by Saskia Mier
The northernmost settlement on the edge of the the Sierra del Norte Natural Park, Guadalcanal is a pretty village with several Mudéjar churches and a ruined medieval castle and walls. It has about 2800 inhabitants.
The first human settlements in these lands are related to the Paleolithic period. The Iberians and Romans built the route of Híspalis to Emérita that passed by Guadalcanal.
Its current name comes from the Arabic place name Guad-Al-Kanal. The very fortified town was taken by the Christian troops of the Military Order of Santiago. The castle was built on the Islamic Alcázar.
In 1241, the Knights of the Order of Santiago conquered the town for the Crown of Castile. During the Middle Ages the existing castle and walls was re-conquered by Don Rodrigo Iñiguez.
In July 2008, King Juan Carlos I granted Antonio Fontán Pérez, the first president of the Senate of Democracy and the title of Marquis of Guadalcanal.
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THINGS TO SEE
Iglesia de Santa María de la Asunción
The Gothic-Mudejar church was built in the fourteenth century, later expanded in the fifteenth and sixteenth centuries, but also features Baroque additions. Located in Plaza de España.
Iglesia de San Vicente
Privately owned church from the eighteenth century. Located on Calle Jurado.
Iglesia de Santa Ana
A Mudejar style church built at the end of the fifteenth century, later expanded and reformed in the eighteenth century. It was restored from 1997-1999. Located on Calle Santa Ana.
Iglesia de la Concepción
Church built in the eighteenth century and currently closed whilst undergoing restoration. Located on Calle Santiago.
A civil monument, the oldest in the Comarca, dating to 1307. Located on Calle Almona.
Convento del Espíritu Santo
The convent previously served as a school before serving as the chapel for the convent founded by Don Alonso González de la Pava. It was built in the first quarter of the seventeenth century. Located on Calle Espíritu Santo.
Mercado de Abastos
The municipal market stands where the Iglesia de San Sebastián previously was. The Gothic-Mudejar church was built between the last quarter of the fifteenth century and the first of the sixteenth century, later expanding in the eighteenth century. Located on Calle Don Juan Campos.
THINGS TO SEE OUTSIDE THE VILLAGE
Pozo Rico Silver Mine
In 1555 a Silver mine called Pozo Rico outside Guadalcanal was rediscovered. It soon became one of the most important Silver mines in Spain. Notable Royal concession holders included Fuggers (German Banking Family) and Lady Mary Herbert de Powis. The mine has been disused since 1914 and is only of interest to industrial archaeologists and very curios travellers. More>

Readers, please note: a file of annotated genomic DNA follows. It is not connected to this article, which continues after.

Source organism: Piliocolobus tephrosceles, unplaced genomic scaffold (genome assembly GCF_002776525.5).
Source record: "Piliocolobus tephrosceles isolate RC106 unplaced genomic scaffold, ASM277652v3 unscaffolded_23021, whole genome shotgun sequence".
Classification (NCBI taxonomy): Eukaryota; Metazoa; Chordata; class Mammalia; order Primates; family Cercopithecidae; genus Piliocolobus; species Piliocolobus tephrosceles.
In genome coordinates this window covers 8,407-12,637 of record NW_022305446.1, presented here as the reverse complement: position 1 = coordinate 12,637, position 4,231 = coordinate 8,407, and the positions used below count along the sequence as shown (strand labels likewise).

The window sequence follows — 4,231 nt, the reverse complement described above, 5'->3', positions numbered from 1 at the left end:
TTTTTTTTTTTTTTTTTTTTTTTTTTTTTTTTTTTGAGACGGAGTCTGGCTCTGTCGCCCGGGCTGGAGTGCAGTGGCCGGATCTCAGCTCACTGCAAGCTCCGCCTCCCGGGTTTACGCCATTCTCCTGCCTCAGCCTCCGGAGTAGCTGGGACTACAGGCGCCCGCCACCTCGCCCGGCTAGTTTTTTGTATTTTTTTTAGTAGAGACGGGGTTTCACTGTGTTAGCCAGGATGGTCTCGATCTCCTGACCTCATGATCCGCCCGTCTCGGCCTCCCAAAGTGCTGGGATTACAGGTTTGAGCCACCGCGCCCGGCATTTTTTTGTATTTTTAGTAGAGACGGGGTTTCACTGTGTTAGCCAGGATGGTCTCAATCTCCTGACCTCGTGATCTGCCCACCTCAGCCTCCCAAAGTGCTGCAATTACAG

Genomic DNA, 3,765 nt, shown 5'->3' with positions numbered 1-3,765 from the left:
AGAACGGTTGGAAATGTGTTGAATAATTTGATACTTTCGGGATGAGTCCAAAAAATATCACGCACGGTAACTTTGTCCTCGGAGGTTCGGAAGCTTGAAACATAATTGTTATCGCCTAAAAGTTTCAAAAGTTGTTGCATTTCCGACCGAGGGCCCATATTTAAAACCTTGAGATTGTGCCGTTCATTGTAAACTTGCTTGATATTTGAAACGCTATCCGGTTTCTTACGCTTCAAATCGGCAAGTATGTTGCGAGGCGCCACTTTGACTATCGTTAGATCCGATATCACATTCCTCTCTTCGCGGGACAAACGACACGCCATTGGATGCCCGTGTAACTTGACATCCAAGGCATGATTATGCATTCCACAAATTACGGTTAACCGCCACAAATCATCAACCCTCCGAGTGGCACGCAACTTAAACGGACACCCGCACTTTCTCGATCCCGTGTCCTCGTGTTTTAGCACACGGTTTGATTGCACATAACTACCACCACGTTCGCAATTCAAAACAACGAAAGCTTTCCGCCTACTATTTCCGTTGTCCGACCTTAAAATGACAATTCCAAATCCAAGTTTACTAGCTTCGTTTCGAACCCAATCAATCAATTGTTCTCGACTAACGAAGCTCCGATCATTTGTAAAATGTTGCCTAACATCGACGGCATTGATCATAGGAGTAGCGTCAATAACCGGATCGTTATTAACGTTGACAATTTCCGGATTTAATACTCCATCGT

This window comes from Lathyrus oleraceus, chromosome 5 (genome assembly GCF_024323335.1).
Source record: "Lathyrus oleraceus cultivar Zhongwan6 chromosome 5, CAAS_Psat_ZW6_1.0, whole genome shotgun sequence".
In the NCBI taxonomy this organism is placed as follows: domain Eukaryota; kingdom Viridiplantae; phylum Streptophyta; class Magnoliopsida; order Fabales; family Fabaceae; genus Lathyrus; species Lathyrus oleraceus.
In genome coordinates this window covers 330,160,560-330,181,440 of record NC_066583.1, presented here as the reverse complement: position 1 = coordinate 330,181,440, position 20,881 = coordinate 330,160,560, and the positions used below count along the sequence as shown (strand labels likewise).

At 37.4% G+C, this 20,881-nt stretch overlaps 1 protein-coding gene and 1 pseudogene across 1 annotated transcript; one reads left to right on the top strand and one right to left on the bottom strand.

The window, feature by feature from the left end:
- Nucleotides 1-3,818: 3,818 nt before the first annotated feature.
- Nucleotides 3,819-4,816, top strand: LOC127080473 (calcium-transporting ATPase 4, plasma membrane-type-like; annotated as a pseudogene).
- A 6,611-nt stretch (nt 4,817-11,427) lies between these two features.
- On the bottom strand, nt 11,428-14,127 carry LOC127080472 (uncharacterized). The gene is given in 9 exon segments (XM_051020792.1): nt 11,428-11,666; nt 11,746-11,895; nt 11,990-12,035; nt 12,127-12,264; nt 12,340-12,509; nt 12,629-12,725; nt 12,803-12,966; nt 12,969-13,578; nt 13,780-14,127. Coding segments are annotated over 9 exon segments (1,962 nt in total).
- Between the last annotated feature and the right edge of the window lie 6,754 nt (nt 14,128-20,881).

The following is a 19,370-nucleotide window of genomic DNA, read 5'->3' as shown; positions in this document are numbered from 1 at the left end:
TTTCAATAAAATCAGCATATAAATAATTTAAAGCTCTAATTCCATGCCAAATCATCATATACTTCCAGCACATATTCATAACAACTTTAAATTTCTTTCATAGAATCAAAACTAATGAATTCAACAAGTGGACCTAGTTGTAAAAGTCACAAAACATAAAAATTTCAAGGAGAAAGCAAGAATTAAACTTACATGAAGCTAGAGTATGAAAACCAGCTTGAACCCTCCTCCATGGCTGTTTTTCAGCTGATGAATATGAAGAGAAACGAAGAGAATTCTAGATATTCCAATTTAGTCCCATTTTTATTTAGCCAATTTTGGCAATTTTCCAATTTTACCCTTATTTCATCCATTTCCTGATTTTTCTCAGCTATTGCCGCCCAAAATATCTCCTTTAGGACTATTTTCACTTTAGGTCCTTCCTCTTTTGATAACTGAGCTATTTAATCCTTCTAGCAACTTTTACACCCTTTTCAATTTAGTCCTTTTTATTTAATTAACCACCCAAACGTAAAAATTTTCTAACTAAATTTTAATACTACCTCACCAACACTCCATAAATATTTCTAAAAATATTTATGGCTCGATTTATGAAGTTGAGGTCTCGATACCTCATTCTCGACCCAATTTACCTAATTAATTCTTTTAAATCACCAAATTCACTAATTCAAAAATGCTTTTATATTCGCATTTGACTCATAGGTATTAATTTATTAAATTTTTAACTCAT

Ermita de San Benito
The chapel is one of the most primitive examples of Mudejar art of the late fifteenth century. Remains of an ancient entrance and porch are still preserved due to the architectural function that they performed in the second constructive stage that this temple experienced during the eighteenth century. Located 1km from Guadalcanal on the A-432.
Ermita de Nuestra Señora de Guaditoca
The chapel was built in the year 1647 and the architectural decoration is executed based on Tuscan elements. The dressing room was added in 1718. Located 11km northeast from Guadalcanal.
When exploring the surroundings of Guadalcanal, one must not forget to visit the two magnificent viewpoints in the Sierra del Viento and Sierra del Agua, known as Mirador de la Capitana and Mirador de Hamapega, both located 8km from Guadalcanal. There are a couple of walking routes available for keen walkers, including, Ruta La Capitana of 8km in distance, Ruta del Pico Hamapega of 12km in distance and Sendero Sierra del Viento of 8km in distance. The most representative fauna are rabbits, hares, partridges, sparrows, thrushes and wild boars. The flora of the area is mainly composed of olive and oaks as well as scrub typical of the Mediterranean forest. In addition you can find aromatic or medicinal plants such as rosemary, thyme, camomile, fennel and oregano.
The gastronomy of Guadalcanal is very typical for a village in the Sierra, with predominantly meat dishes, in this case specifically lamb and pork. It is worth trying the caldereta (meat stew), rabada de cordero (lamb), cochinito frito (fried pork) and dishes made with game meats such as liebre con arroz (hare with rice) and judías con perdiz (beans with partridge).
As for sweet treats, try the gañotes (honey pastry), hojaldre (sweet puff pastry), bollitos de aceite (olive oil cakes), tortas de chicharrones (lard cakes) and rococó (almond biscuits).
Guadalcanal's handicrafts include baking, embroidery and forging. Baking is carried out by the women for the village for special events, as well as embroidery which is also produced by the local women in the form of shawls etc. Forging is still maintained in Guadalcanal thanks to Antonio Rafael Rincón Blanco who has continued a family tradition for 25 years at his factory.
Cabalgata Reyes Magos
Three Kings procession celebrated on the evening of the 5 January.
Celebrated in February.
Día de Andalucía
Celebrated the 28 February.
Holy Week during Easter.
Cruces de Mayo
Celebrated in May.
Fiestas en Honor a Nuestra Señora del Carmen
Celebrated the 16 July.
Cultural week celebrated in August.
Summer fair celebrated the last week in August.
Velada del Cristo
Celebrated during the last two weeks of September.
Fiesta de Nuestra Señora de Guaditoca
Celebrated in September.
Romeria de Nuestra Señora de Guaditoca
Pilgrimage celebrated twice a year, the last Saturday in April and the last Saturday of September.